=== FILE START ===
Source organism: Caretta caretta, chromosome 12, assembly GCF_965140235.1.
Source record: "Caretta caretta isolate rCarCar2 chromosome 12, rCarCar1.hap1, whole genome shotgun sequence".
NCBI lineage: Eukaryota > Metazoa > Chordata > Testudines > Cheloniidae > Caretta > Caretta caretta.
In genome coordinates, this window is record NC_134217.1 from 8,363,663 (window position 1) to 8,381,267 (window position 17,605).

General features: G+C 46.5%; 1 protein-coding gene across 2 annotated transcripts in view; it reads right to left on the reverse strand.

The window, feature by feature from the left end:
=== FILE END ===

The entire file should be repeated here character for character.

Source organism: Caretta caretta, chromosome 12, assembly GCF_965140235.1.
Source record: "Caretta caretta isolate rCarCar2 chromosome 12, rCarCar1.hap1, whole genome shotgun sequence".
NCBI lineage: Eukaryota > Metazoa > Chordata > Testudines > Cheloniidae > Caretta > Caretta caretta.
In genome coordinates, this window is record NC_134217.1 from 8,363,663 (window position 1) to 8,381,267 (window position 17,605).

General features: G+C 46.5%; 1 protein-coding gene across 2 annotated transcripts in view; it reads right to left on the reverse strand.

The window, feature by feature from the left end: